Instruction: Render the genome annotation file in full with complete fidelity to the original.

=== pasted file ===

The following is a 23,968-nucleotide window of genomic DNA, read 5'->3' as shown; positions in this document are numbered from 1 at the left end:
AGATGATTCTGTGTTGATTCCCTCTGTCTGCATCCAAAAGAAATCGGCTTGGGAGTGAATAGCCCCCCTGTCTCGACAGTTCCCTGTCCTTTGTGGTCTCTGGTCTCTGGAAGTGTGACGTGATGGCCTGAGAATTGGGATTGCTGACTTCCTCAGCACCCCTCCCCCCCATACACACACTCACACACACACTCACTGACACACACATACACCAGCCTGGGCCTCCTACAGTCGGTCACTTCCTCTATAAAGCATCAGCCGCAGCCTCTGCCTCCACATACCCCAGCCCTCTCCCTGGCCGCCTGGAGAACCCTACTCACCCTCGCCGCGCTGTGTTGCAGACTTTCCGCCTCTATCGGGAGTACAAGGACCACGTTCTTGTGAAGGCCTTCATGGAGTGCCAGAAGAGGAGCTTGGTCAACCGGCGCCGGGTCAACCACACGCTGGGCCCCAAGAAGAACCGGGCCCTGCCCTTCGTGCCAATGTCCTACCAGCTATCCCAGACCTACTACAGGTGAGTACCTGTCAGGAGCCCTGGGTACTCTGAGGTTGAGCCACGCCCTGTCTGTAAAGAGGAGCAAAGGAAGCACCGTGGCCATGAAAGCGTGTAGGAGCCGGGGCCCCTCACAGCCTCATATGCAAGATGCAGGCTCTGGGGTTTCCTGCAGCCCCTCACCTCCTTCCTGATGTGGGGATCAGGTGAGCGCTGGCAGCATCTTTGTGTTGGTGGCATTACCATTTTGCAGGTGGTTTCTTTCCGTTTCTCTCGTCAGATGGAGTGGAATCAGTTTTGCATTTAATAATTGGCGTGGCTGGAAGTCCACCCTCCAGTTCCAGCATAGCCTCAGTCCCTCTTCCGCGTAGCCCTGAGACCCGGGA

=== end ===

The following is a 23,968-nucleotide window of genomic DNA, read 5'->3' as shown; positions in this document are numbered from 1 at the left end:
AGATGATTCTGTGTTGATTCCCTCTGTCTGCATCCAAAAGAAATCGGCTTGGGAGTGAATAGCCCCCCTGTCTCGACAGTTCCCTGTCCTTTGTGGTCTCTGGTCTCTGGAAGTGTGACGTGATGGCCTGAGAATTGGGATTGCTGACTTCCTCAGCACCCCTCCCCCCCATACACACACTCACACACACACTCACTGACACACACATACACCAGCCTGGGCCTCCTACAGTCGGTCACTTCCTCTATAAAGCATCAGCCGCAGCCTCTGCCTCCACATACCCCAGCCCTCTCCCTGGCCGCCTGGAGAACCCTACTCACCCTCGCCGCGCTGTGTTGCAGACTTTCCGCCTCTATCGGGAGTACAAGGACCACGTTCTTGTGAAGGCCTTCATGGAGTGCCAGAAGAGGAGCTTGGTCAACCGGCGCCGGGTCAACCACACGCTGGGCCCCAAGAAGAACCGGGCCCTGCCCTTCGTGCCAATGTCCTACCAGCTATCCCAGACCTACTACAGGTGAGTACCTGTCAGGAGCCCTGGGTACTCTGAGGTTGAGCCACGCCCTGTCTGTAAAGAGGAGCAAAGGAAGCACCGTGGCCATGAAAGCGTGTAGGAGCCGGGGCCCCTCACAGCCTCATATGCAAGATGCAGGCTCTGGGGTTTCCTGCAGCCCCTCACCTCCTTCCTGATGTGGGGATCAGGTGAGCGCTGGCAGCATCTTTGTGTTGGTGGCATTACCATTTTGCAGGTGGTTTCTTTCCGTTTCTCTCGTCAGATGGAGTGGAATCAGTTTTGCATTTAATAATTGGCGTGGCTGGAAGTCCACCCTCCAGTTCCAGCATAGCCTCAGTCCCTCTTCCGCGTAGCCCTGAGACCCGGGA